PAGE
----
There are signs the LHINs are beginning to learn from their mistakes. At a recent Central East LHIN meeting they said they looked at integration between two addiction services and realized that while cooperation between the two of them was encouraged, it didn’t make sense for them to merge. The LHIN also acknowledged that Lakeridge Health was a good place to host one of these two services – a radical departure from the LHIN’s early days when it seemed they couldn’t move services out of hospital fast enough nor convince enough providers to integrate. This is the same LHIN than asked hospitals to set aside 1 per cent of their budget to allocate to a community-based health provider while trying to maintain it was making evidence-based decision-making.

There is a value to have a process by which health care providers must justify changes in service delivery.

The Southwest LHIN recently put the breaks on a plan by Grey Bruce Health Services to jettison speech language therapy for preschoolers. The hospital made the announcement under a hope and a prayer that the Health Unit would be able to pick up the work. The LHIN has since written to the hospital asking them to submit a formal integration proposal. Such a proposal will require more than a hope and prayer in the transfer of a service — it will need a HR transition plan.

The South West also responded to complaints that the Regional Mental Health Centre in London and St. Thomas was cutting beds without providing appropriate alternate services in the community. The LHIN allocated another $2.9 million for community delivery of mental health as a result. It won’t be nearly enough, but at least there was evidence they are listening.

It is far more productive to start talking about what the LHINs or their replacement might look like rather than take an axe to it all as Tim Hudak proposes. Diablogue will write more on this in the weeks to come.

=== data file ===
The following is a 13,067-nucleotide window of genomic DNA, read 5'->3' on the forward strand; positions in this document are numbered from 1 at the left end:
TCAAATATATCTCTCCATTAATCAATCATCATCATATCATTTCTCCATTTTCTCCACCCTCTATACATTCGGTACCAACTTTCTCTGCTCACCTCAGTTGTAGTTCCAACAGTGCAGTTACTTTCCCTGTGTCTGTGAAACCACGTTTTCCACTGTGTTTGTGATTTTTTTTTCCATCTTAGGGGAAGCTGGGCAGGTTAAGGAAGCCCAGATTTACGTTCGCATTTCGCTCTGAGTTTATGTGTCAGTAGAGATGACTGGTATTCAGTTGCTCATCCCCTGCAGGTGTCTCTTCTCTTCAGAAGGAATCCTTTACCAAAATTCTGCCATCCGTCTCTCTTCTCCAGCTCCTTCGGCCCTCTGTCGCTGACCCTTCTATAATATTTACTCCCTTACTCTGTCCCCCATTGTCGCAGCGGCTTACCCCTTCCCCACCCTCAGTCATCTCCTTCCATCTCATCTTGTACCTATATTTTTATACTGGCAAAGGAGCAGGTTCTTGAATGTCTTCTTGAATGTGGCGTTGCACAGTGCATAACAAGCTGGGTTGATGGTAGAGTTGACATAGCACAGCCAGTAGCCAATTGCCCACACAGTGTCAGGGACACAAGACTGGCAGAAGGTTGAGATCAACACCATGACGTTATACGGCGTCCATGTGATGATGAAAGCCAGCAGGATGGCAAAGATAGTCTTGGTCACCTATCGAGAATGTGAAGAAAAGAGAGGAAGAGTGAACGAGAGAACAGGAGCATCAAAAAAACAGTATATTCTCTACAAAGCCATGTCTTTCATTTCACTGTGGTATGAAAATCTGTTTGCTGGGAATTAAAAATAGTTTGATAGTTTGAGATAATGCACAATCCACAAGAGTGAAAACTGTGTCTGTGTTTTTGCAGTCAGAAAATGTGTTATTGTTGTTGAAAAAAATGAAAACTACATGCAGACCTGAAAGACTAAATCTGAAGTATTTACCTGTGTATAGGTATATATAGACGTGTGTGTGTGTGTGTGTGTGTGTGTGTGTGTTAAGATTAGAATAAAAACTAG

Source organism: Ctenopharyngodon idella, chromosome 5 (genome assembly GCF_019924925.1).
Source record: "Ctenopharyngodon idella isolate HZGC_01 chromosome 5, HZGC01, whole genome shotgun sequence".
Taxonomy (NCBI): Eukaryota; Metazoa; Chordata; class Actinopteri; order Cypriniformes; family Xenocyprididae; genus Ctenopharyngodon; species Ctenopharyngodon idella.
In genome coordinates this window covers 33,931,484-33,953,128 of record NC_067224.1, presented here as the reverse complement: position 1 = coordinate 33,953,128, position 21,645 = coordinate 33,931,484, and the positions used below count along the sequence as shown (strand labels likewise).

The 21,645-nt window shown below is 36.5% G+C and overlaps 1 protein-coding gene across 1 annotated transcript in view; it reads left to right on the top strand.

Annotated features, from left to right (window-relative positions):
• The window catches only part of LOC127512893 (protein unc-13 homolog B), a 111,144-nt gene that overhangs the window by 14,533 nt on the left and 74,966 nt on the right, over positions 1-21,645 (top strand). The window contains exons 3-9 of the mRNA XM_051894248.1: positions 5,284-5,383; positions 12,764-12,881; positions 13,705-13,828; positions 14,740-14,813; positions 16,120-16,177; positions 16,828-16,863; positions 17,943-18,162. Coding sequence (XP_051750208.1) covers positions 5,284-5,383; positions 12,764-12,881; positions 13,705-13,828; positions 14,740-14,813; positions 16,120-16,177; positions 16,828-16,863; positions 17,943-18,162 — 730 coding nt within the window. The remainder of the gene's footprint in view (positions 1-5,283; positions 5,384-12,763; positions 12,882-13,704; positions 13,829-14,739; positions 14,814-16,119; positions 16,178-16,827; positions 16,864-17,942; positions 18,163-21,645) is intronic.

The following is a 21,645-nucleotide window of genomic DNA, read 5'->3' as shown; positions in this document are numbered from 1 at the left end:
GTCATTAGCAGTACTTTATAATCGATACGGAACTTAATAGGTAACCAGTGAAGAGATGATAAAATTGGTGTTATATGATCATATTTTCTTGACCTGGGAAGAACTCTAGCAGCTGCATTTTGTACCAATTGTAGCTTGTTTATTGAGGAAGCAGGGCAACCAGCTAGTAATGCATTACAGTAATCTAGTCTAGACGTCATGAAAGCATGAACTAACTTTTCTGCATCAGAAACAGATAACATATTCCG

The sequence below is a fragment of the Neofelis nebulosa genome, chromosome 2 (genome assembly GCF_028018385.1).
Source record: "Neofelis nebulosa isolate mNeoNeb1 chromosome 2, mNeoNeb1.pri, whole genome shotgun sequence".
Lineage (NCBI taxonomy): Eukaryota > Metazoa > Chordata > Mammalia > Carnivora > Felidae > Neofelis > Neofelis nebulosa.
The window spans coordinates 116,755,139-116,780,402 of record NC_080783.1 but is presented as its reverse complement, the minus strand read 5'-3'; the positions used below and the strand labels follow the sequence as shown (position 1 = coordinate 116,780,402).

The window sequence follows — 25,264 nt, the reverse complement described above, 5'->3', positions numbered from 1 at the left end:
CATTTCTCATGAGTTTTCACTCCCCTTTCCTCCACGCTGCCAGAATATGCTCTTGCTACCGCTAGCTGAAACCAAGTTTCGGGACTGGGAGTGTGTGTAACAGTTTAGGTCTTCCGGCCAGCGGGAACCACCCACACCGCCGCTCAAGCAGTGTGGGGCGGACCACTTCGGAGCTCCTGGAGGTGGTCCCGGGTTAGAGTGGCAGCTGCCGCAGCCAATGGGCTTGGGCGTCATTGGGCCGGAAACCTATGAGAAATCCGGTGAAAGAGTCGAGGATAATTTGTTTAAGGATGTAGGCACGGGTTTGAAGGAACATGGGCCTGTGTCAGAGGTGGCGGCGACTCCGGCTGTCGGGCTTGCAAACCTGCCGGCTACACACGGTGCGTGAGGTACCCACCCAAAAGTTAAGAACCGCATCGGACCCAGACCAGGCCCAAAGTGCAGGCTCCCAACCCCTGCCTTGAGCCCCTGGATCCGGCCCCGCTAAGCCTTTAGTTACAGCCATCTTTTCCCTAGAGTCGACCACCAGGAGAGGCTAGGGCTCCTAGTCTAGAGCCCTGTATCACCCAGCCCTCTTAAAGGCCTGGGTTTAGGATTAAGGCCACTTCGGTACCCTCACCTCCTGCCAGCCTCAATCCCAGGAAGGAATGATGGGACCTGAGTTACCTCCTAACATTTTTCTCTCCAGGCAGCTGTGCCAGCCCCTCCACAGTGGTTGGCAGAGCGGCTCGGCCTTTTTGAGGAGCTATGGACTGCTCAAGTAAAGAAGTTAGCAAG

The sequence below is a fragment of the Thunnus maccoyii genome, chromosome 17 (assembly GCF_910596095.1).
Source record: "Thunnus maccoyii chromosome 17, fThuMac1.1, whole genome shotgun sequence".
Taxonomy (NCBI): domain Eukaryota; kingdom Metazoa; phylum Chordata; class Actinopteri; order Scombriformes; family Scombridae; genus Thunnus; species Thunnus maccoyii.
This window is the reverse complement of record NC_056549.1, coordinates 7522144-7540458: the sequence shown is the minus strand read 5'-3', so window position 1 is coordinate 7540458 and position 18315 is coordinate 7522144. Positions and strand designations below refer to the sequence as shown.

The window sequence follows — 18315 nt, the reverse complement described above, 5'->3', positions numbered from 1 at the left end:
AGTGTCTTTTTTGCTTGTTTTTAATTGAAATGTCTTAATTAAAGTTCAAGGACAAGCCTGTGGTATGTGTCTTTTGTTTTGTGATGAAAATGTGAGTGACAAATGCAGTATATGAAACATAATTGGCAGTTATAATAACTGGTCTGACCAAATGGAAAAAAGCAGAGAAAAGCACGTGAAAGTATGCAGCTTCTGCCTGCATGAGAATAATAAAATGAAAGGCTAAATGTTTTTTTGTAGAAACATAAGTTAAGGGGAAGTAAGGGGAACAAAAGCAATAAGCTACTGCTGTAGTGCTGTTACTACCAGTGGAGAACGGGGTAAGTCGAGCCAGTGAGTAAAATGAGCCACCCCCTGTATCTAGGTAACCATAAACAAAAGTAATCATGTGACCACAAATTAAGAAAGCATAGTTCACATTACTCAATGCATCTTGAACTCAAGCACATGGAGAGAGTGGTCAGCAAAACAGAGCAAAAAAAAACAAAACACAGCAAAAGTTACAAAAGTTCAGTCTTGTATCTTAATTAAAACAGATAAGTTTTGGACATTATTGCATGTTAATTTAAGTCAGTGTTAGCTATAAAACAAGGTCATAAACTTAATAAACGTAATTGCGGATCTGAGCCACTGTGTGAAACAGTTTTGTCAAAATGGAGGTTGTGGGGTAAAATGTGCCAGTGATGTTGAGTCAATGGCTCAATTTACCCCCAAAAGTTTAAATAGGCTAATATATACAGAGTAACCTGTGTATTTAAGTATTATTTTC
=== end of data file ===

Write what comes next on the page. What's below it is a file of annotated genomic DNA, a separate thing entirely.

2 responses to “The trouble with LHINs

  1. rennie Marshall

    The LHINs need an axe. They are populated by lawyers and accountants and have done nothing but add another level of buerocracy to a system that was already over run with it. They are not too small, and since there was no significant budget decrease in ministry budget lines for staffing when they were formed they have not replaced they have added to the admin cost of health care, a system which continues to be top heavy and has far too many supervisors while nurses and other front line staff are and continue to be cut.
    There is nothing suggested in this that would fix the LINs an d growing something whose fundamental reason for being is flawed will only make it worse not better. The LHINs were formed to cut Health Care costs and insulate government from the blame. They are cutting hospitals, and are now aiming at Community access centres and community programs. Facilitated integration is just the latest buzz word for cut and the LHINs have done far more chopping to this system under the liberals than Mike Harris ever did.

  2. You forget that seven regional offices were closed down when the LHINs were formed. That’s on top of rolling up 16 District Health Councils.
    Are you suggesting that all decisions about changes to health delivery should be made centrally from Toronto?